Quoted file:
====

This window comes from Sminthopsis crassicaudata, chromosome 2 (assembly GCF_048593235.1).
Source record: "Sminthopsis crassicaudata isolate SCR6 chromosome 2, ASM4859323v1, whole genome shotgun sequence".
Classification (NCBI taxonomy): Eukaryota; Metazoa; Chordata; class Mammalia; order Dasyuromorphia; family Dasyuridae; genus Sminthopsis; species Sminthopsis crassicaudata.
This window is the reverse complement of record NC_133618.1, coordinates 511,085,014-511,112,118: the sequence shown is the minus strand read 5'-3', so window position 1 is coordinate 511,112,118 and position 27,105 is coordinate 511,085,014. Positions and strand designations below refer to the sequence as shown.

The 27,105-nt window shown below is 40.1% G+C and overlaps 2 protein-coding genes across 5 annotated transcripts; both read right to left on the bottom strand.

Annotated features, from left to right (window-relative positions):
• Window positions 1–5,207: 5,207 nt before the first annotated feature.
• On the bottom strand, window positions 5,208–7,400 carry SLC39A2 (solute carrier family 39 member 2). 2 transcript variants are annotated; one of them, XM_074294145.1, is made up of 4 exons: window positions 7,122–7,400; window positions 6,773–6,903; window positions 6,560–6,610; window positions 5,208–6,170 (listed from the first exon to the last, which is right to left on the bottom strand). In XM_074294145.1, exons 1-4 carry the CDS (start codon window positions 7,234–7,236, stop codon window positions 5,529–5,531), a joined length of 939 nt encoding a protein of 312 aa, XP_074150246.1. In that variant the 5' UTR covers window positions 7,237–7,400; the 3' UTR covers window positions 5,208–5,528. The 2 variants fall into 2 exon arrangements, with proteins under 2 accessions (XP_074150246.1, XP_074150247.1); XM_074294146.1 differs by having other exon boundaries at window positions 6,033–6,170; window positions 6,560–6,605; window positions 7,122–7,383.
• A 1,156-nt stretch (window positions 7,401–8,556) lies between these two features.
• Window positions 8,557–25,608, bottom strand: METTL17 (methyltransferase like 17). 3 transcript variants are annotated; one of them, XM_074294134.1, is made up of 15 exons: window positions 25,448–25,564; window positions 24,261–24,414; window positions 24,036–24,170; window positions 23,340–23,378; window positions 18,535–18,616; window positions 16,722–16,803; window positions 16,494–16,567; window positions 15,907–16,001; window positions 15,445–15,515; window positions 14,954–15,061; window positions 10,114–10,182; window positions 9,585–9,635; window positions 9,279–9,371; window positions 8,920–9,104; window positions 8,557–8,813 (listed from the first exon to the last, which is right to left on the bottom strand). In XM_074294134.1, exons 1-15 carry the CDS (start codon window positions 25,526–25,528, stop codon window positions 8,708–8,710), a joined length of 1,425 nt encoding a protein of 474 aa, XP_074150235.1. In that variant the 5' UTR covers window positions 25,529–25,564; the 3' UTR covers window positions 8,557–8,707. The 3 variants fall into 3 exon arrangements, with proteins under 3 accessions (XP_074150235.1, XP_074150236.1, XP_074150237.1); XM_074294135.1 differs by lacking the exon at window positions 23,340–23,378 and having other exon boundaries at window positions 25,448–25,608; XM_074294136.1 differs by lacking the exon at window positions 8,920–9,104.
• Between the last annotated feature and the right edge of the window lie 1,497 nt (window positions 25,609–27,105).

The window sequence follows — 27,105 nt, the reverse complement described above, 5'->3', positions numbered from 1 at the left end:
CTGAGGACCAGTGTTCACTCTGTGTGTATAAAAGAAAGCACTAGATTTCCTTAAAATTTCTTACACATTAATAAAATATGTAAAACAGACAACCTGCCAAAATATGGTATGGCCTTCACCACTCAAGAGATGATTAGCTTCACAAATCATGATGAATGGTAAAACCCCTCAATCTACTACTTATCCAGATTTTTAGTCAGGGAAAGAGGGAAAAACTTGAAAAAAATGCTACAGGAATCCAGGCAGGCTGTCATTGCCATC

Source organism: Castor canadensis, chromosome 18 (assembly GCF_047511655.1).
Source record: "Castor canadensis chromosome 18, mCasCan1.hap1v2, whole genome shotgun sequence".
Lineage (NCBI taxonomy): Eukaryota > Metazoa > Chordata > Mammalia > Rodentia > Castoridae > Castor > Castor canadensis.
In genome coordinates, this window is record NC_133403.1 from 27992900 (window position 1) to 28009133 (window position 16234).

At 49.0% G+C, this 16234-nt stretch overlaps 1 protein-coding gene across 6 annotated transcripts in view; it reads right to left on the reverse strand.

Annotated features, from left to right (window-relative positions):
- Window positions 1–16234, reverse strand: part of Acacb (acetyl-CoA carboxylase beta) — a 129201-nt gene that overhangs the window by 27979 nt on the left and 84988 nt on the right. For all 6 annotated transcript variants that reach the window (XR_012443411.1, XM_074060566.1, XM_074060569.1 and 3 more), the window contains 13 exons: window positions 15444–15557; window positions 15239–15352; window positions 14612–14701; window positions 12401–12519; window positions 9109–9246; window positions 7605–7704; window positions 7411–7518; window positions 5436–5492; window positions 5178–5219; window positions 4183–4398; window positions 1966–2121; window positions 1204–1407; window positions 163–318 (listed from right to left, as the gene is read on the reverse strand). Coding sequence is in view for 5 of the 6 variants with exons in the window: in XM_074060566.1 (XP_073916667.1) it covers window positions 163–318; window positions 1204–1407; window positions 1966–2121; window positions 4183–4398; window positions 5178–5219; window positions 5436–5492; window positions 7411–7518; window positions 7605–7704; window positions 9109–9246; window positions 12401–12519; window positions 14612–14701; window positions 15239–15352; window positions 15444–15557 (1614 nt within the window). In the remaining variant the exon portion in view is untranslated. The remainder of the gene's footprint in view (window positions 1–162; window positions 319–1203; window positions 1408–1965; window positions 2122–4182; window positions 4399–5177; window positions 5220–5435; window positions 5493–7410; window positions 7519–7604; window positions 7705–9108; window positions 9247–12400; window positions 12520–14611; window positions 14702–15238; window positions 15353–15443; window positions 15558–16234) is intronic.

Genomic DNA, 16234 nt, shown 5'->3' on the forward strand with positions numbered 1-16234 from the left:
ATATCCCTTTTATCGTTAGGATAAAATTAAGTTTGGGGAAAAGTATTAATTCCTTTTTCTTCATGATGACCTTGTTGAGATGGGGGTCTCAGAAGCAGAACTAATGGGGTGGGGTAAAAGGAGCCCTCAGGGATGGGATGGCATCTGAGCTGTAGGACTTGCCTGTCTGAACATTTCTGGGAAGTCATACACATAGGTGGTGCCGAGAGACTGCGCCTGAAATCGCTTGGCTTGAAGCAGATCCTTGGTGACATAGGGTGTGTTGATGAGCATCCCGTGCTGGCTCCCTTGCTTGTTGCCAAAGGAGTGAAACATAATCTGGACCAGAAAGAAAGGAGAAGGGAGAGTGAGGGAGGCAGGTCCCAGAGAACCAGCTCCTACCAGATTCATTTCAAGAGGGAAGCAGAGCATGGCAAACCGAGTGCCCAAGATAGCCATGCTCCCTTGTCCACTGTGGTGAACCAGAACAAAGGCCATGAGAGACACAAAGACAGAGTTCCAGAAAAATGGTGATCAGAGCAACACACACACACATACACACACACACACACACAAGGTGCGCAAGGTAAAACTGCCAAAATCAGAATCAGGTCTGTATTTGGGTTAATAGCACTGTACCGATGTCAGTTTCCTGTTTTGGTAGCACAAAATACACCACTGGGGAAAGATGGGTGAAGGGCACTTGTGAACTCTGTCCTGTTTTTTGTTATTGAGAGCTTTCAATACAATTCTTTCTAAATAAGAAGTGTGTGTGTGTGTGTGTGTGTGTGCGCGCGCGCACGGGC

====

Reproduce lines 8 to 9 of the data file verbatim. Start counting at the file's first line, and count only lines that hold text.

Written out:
• On the bottom strand, window positions 5,208–7,400 carry SLC39A2 (solute carrier family 39 member 2). 2 transcript variants are annotated; one of them, XM_074294145.1, is made up of 4 exons: window positions 7,122–7,400; window positions 6,773–6,903; window positions 6,560–6,610; window positions 5,208–6,170 (listed from the first exon to the last, which is right to left on the bottom strand). In XM_074294145.1, exons 1-4 carry the CDS (start codon window positions 7,234–7,236, stop codon window positions 5,529–5,531), a joined length of 939 nt encoding a protein of 312 aa, XP_074150246.1. In that variant the 5' UTR covers window positions 7,237–7,400; the 3' UTR covers window positions 5,208–5,528. The 2 variants fall into 2 exon arrangements, with proteins under 2 accessions (XP_074150246.1, XP_074150247.1); XM_074294146.1 differs by having other exon boundaries at window positions 6,033–6,170; window positions 6,560–6,605; window positions 7,122–7,383.
• A 1,156-nt stretch (window positions 7,401–8,556) lies between these two features.